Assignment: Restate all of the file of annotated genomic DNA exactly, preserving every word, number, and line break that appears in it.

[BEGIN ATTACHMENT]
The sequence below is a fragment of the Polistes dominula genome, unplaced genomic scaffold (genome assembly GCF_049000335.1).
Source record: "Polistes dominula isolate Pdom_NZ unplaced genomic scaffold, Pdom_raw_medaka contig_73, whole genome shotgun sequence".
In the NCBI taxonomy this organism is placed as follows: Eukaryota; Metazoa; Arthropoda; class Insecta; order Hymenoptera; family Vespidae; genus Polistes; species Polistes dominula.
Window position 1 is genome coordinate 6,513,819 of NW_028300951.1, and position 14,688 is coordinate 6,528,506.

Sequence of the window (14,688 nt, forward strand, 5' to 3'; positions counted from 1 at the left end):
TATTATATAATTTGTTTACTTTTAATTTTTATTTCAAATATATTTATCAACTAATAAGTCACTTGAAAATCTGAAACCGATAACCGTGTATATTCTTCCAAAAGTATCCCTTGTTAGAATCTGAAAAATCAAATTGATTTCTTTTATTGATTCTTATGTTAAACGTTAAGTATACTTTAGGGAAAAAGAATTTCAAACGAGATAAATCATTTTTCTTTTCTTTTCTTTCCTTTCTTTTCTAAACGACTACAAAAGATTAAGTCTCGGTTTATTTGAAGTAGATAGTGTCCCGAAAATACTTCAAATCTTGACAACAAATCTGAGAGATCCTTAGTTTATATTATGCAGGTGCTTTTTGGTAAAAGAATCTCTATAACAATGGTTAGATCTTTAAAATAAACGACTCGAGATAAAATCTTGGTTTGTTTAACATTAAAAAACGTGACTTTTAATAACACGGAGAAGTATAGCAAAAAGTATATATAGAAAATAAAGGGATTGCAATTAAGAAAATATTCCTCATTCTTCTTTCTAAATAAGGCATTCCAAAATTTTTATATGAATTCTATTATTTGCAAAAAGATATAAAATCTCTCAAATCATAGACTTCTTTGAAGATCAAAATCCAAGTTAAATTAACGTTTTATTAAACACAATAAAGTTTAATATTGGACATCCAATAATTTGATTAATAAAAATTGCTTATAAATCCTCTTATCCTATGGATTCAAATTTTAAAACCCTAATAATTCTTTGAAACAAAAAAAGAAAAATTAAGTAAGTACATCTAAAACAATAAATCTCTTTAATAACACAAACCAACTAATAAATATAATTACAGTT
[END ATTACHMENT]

The sequence below is a fragment of the Polistes dominula genome, unplaced genomic scaffold (genome assembly GCF_049000335.1).
Source record: "Polistes dominula isolate Pdom_NZ unplaced genomic scaffold, Pdom_raw_medaka contig_73, whole genome shotgun sequence".
In the NCBI taxonomy this organism is placed as follows: Eukaryota; Metazoa; Arthropoda; class Insecta; order Hymenoptera; family Vespidae; genus Polistes; species Polistes dominula.
Window position 1 is genome coordinate 6,513,819 of NW_028300951.1, and position 14,688 is coordinate 6,528,506.

Sequence of the window (14,688 nt, forward strand, 5' to 3'; positions counted from 1 at the left end):
TATTATATAATTTGTTTACTTTTAATTTTTATTTCAAATATATTTATCAACTAATAAGTCACTTGAAAATCTGAAACCGATAACCGTGTATATTCTTCCAAAAGTATCCCTTGTTAGAATCTGAAAAATCAAATTGATTTCTTTTATTGATTCTTATGTTAAACGTTAAGTATACTTTAGGGAAAAAGAATTTCAAACGAGATAAATCATTTTTCTTTTCTTTTCTTTCCTTTCTTTTCTAAACGACTACAAAAGATTAAGTCTCGGTTTATTTGAAGTAGATAGTGTCCCGAAAATACTTCAAATCTTGACAACAAATCTGAGAGATCCTTAGTTTATATTATGCAGGTGCTTTTTGGTAAAAGAATCTCTATAACAATGGTTAGATCTTTAAAATAAACGACTCGAGATAAAATCTTGGTTTGTTTAACATTAAAAAACGTGACTTTTAATAACACGGAGAAGTATAGCAAAAAGTATATATAGAAAATAAAGGGATTGCAATTAAGAAAATATTCCTCATTCTTCTTTCTAAATAAGGCATTCCAAAATTTTTATATGAATTCTATTATTTGCAAAAAGATATAAAATCTCTCAAATCATAGACTTCTTTGAAGATCAAAATCCAAGTTAAATTAACGTTTTATTAAACACAATAAAGTTTAATATTGGACATCCAATAATTTGATTAATAAAAATTGCTTATAAATCCTCTTATCCTATGGATTCAAATTTTAAAACCCTAATAATTCTTTGAAACAAAAAAAGAAAAATTAAGTAAGTACATCTAAAACAATAAATCTCTTTAATAACACAAACCAACTAATAAATATAATTACAGTT